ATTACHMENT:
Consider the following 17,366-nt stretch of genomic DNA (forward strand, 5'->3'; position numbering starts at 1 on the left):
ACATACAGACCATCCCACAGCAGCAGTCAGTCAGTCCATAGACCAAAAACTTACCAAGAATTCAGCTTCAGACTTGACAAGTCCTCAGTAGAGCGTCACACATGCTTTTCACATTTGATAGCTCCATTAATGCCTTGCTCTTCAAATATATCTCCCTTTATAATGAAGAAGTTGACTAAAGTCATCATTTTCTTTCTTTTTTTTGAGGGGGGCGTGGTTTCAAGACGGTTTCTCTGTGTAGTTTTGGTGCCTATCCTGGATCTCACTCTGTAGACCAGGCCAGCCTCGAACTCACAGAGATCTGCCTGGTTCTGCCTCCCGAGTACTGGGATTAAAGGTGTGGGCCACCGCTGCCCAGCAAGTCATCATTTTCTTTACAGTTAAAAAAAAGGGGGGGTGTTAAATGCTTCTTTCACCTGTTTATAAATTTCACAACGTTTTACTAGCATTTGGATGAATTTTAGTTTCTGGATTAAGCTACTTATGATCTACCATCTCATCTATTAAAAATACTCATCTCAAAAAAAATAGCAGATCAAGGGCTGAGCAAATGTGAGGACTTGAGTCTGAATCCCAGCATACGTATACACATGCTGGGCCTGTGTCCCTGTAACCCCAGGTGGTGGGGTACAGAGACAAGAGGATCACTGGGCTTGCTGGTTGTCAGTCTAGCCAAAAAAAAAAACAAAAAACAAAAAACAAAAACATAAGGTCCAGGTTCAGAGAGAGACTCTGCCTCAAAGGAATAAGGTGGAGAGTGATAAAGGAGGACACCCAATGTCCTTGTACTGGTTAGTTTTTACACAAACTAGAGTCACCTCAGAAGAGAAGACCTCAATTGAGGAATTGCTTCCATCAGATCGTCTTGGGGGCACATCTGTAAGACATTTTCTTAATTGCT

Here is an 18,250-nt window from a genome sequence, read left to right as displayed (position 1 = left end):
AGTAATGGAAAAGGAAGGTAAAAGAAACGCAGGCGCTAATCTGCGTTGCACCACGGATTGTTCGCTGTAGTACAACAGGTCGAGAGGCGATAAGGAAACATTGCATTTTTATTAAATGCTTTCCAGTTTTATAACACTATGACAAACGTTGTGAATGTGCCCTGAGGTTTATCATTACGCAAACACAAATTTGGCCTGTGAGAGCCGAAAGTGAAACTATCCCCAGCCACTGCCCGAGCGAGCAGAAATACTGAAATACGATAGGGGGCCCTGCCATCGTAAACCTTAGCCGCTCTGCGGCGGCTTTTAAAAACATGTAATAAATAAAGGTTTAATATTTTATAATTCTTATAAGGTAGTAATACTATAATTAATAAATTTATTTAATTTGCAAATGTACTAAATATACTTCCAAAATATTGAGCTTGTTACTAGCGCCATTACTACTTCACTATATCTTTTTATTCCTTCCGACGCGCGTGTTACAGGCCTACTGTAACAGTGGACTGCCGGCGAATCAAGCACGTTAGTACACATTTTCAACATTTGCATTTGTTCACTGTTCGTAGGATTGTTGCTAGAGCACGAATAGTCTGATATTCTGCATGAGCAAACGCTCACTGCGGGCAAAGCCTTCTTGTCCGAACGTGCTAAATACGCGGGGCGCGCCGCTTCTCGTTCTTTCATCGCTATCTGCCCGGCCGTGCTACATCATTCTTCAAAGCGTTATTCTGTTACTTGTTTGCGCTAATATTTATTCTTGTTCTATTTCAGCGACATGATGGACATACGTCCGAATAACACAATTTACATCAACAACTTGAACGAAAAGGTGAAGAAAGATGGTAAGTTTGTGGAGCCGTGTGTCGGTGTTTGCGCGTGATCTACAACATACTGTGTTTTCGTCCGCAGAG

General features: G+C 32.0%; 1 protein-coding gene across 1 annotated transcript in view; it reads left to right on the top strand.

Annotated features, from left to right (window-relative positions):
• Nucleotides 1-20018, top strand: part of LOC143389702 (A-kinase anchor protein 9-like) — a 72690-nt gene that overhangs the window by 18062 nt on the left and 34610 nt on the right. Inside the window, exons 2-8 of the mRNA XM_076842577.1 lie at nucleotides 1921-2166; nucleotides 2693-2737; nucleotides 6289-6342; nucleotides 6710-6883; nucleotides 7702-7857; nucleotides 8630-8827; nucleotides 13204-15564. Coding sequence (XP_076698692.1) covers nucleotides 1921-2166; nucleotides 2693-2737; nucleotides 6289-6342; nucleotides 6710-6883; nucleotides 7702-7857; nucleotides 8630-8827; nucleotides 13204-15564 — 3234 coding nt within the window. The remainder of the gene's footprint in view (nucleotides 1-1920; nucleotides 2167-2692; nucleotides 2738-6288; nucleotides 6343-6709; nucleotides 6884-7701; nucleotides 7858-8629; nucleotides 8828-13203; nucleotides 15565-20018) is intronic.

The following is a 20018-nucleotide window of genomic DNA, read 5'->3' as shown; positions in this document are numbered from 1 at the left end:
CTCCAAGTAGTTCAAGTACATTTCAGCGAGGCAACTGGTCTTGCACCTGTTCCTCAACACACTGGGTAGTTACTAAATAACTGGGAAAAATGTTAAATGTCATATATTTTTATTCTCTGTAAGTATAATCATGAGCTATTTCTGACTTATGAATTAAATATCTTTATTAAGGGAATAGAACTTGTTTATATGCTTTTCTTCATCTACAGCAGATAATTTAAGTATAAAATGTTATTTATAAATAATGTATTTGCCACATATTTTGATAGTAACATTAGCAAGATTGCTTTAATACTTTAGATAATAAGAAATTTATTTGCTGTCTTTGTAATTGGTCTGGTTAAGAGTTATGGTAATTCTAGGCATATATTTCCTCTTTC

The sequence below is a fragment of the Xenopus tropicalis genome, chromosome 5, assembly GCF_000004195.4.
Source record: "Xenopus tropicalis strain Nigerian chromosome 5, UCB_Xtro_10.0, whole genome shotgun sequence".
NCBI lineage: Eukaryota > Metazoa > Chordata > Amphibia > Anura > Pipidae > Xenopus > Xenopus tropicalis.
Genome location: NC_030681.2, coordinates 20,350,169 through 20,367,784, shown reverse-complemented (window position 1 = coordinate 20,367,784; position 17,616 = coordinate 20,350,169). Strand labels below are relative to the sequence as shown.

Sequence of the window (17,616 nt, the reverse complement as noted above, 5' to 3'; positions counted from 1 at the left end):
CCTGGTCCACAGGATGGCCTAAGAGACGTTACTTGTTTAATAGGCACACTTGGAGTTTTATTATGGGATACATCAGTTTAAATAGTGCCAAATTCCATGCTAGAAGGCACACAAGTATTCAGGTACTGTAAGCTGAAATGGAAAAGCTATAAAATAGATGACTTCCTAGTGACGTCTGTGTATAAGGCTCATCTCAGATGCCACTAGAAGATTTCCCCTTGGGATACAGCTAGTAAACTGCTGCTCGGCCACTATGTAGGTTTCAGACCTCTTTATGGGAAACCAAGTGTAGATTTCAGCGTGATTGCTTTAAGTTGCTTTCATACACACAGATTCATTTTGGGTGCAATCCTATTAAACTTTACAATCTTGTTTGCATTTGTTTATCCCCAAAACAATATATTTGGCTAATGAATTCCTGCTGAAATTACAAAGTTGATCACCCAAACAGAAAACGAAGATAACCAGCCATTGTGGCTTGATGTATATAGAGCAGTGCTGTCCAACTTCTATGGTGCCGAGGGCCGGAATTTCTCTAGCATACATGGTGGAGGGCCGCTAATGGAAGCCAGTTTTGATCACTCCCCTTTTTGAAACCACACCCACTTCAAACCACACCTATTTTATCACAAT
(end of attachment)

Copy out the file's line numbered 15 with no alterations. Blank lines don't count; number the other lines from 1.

CCTGGTCCACAGGATGGCCTAAGAGACGTTACTTGTTTAATAGGCACACTTGGAGTTTTATTATGGGATACATCAGTTTAAATAGTGCCAAATTCCATGCTAGAAGGCACACAAGTATTCAGGTACTGTAAGCTGAAATGGAAAAGCTATAAAATAGATGACTTCCTAGTGACGTCTGTGTATAAGGCTCATCTCAGATGCCACTAGAAGATTTCCCCTTGGGATACAGCTAGTAAACTGCTGCTCGGCCACTATGTAGGTTTCAGACCTCTTTATGGGAAACCAAGTGTAGATTTCAGCGTGATTGCTTTAAGTTGCTTTCATACACACAGATTCATTTTGGGTGCAATCCTATTAAACTTTACAATCTTGTTTGCATTTGTTTATCCCCAAAACAATATATTTGGCTAATGAATTCCTGCTGAAATTACAAAGTTGATCACCCAAACAGAAAACGAAGATAACCAGCCATTGTGGCTTGATGTATATAGAGCAGTGCTGTCCAACTTCTATGGTGCCGAGGGCCGGAATTTCTCTAGCATACATGGTGGAGGGCCGCTAATGGAAGCCAGTTTTGATCACTCCCCTTTTTGAAACCACACCCACTTCAAACCACACCTATTTTATCACAAT